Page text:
Imagine biting into a soft, fluffy milk bun with a warm spicy curry potato filling. Yup, I’m talking about today’s Milk Bread Curry Bun. There’s something really satisfying about making your own bread or buns. The sense of elation and joy when you take out the tray of golden colored toasty buns is indescribable. You’ll have to make it to experience it.
Truth be told, I was always reluctant to venture into the land of bread-making. It could be due to the fact that it usually involves at least a few hours process and I’ve failed miserably for (more than) a few times.
Thankfully, the stubborn streak in me did not allow me to give up and I’m happy to report I’ve finally put the failures behind me. Moral of the story – every failure is a step closer to success. Do not give up.
270 g bread flour
30 g cake flour
5 g instant yeast
40 g sugar
4 g salt
15 g milk powder
25 g egg (from 1 egg – reserve the rest for egg wash)
140 ml fresh milk (or more if necessary – I used another 15 ml)
75 ml whipping cream
Reserve egg + 1 tbsp milk
1 large potato (about 350 g) – cut into small cubes
1 medium onion – chopped finely
1 clove garlic – minced
1 tbsp ketchup
1 tbsp curry powder
1 tsp soy sauce
1 tsp chicken powder
Salt & pepper to taste
½ tbsp. flour
1/3 cup (80 ml) water
Makes 10 buns
Milk Bread recipe adapted from: Savory Days
In a large mixing bowl, add both flours, sugar, salt and milk powder. Using a balloon whisk, mix all the ingredients until well incorporated.
Add in instant yeast and mix well again.
Make a well in the centre of the bowl and add in 25 g egg, fresh milk and whipping cream.
Mix well with a wooden spoon until it forms a lumpy dough.
Cover with cling wrap and let it rest for 20 mins at room temperature.
Meanwhile, prepare the potato filling.
Add 2 tbsp cooking oil to a pan and saute the onions and garlic together under medium low heat.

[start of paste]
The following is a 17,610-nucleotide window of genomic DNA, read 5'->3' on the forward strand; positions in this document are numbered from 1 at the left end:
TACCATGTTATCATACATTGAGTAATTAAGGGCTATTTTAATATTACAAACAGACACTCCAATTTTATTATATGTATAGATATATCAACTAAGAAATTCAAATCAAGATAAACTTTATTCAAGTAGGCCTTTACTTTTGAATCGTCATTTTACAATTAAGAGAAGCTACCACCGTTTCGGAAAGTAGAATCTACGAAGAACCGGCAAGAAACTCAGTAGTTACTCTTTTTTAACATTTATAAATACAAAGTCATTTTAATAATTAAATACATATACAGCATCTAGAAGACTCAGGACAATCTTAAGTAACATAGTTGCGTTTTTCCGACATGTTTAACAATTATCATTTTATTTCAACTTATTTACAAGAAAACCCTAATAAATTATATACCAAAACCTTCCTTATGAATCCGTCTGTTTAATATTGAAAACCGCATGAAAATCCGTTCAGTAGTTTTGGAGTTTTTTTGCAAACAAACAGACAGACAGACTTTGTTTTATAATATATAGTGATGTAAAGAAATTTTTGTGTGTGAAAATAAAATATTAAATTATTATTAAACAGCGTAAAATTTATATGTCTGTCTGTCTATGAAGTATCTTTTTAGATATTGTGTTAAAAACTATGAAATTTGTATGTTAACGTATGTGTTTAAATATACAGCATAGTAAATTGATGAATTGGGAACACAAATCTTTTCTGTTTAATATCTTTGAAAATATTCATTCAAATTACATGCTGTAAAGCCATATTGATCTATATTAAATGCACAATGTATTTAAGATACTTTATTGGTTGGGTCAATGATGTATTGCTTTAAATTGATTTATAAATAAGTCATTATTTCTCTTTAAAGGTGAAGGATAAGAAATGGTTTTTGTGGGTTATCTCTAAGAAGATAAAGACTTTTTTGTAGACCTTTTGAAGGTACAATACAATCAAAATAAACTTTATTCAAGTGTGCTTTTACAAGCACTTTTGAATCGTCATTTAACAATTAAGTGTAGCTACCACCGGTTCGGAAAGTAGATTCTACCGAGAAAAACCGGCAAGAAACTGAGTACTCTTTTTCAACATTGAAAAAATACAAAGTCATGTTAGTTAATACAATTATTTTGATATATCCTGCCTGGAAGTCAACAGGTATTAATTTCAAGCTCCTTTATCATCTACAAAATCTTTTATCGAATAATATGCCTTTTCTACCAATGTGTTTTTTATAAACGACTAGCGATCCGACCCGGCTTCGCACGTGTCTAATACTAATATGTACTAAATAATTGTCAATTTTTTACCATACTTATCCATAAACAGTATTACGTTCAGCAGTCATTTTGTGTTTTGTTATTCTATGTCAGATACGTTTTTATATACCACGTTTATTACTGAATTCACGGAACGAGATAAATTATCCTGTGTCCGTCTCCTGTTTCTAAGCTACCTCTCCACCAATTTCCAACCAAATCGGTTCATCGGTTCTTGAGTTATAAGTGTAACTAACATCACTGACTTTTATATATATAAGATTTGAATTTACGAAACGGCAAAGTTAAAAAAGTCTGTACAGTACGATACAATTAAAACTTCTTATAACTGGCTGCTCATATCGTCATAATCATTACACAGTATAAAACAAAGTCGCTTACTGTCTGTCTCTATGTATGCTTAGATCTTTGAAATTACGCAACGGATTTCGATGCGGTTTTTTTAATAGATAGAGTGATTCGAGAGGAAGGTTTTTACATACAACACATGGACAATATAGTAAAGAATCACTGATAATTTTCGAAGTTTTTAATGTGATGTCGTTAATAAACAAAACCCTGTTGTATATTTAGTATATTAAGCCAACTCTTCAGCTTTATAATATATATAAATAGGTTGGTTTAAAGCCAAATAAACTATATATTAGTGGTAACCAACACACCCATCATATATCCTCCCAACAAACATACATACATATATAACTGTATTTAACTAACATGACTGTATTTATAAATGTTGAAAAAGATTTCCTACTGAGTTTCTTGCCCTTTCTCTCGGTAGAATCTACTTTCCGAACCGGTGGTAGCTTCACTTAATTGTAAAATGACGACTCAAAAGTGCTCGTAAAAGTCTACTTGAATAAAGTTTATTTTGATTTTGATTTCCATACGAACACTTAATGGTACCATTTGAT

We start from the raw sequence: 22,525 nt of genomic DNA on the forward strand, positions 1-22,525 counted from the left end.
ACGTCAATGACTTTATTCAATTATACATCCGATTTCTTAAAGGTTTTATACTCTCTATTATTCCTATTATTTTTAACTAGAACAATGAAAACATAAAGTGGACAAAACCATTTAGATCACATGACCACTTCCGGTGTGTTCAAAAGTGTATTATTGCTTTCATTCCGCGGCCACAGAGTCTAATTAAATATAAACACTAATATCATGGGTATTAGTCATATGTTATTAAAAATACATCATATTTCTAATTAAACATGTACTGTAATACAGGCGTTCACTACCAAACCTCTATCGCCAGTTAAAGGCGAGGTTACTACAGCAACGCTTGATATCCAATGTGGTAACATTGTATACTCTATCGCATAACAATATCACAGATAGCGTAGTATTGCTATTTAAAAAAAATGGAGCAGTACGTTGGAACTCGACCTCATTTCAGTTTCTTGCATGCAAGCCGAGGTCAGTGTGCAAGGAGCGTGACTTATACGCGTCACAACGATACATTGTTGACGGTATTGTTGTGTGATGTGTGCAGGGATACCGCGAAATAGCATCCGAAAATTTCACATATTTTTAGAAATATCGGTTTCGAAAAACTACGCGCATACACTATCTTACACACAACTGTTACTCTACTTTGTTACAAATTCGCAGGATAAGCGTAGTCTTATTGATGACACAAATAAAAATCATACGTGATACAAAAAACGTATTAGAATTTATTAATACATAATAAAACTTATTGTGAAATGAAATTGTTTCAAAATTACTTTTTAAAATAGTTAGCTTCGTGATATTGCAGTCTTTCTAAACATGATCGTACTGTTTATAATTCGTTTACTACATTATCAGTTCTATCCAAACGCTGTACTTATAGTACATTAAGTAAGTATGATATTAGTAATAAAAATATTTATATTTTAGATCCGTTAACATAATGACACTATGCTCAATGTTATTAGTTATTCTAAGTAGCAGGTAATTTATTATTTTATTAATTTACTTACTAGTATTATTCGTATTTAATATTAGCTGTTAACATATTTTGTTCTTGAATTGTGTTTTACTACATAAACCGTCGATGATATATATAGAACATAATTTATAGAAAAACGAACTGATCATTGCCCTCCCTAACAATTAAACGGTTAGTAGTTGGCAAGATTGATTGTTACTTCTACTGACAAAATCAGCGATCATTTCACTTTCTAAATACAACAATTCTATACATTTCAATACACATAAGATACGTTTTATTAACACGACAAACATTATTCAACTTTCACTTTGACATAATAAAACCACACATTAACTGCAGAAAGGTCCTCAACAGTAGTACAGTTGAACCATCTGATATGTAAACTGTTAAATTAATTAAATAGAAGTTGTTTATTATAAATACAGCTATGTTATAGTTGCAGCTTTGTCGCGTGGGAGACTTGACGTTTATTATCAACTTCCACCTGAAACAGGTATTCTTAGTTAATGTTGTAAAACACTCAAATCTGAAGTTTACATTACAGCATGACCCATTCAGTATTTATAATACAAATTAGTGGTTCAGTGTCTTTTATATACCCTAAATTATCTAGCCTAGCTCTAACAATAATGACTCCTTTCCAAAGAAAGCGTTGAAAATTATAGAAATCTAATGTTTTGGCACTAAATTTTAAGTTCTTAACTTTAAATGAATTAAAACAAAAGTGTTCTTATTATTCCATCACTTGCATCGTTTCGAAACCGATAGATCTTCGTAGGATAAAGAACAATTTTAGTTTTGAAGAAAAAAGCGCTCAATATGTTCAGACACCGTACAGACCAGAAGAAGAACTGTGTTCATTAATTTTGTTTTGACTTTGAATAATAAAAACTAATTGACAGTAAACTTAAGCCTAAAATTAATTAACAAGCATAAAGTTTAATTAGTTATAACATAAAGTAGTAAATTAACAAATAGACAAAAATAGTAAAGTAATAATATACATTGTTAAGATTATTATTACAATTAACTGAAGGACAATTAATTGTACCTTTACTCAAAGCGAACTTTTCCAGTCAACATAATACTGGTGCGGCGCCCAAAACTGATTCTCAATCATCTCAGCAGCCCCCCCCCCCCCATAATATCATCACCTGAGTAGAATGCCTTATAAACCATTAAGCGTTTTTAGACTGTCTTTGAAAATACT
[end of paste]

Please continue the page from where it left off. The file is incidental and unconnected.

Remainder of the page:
Add in diced potato, chicken powder, salt and pepper and cook for 1 min.
Sprinkle in flour and cook for another min until the flour dissolves into the potato.
Add in water, soy sauce, curry powder, ketchup and cook for 10 – 15 mins until the potatoes are soft and liquid is absorbed.
Stir occasionally. Give it a taste and adjust with more seasoning if necessary.
Set aside to cool completely.
Using a stand mixer fitted with a dough hook, beat the dough until smooth and elastic, scrapping down the sides occasionally. It should take somewhere between 10 – 15 mins.
*The dough should look sticky initially but will turn smooth and elastic towards the end. *if you find the dough slightly dry when mixing, add in 10 ml milk (or more) slowly.
To check if the dough is ready, test by stretching a small part of the dough gently. It should be elastic and not break easily. It will feel tacky but not sticky to the hands.
Remove the dough and roughly form into a ball shape. Place in a slightly oiled large bowl and flip it over so both sides will be covered with oil.
Cover with cling wrap and place in a warm spot to proof for 45 – 60 mins, until it doubles in size.
*I like to place in an unheated oven with a jug of hot water to aid the fermentation process.
When the dough has doubled in size, remove from the bowl and gently press out the gas from the dough.
Use a weighing scale to weigh the dough and divide into equal portions. I was able to get 10 x 60 g dough balls.
Place onto a clean counter, dusted lightly with some flour. Gently tug and shape the dough into ball shape.
Cover and let them rest on the counter again for 5 mins.
Separate the potato filling into equal portions.
Take a dough ball and roll into a round flat disc. Flip over and repeat the same. This way, the skin of the bun will be smooth.
Place one portion of the filling onto the dough and seal the edges by pinching them together to found a round shape.
Place each dough balls about 2” apart onto a baking tray lined with non-stick baking paper.
Cover and let them rise for another 40 – 50 mins.
15 mins before baking, preheat the oven to 170°C/340°F.
Brush the egg wash lightly all over the top of the buns. Be careful not to brush on too much or the buns will burn easily. When brushing, take care not to puncture and deflat the buns.
Place the tray into the oven and bake for 30 – 40 mins, until puffed and golden brown.
If the top is browning too quickly, cover loosely with an aluminum foil.
Cool the buns completely on a wire rack.
The curry buns can be stored at room temperature for up to 3 days.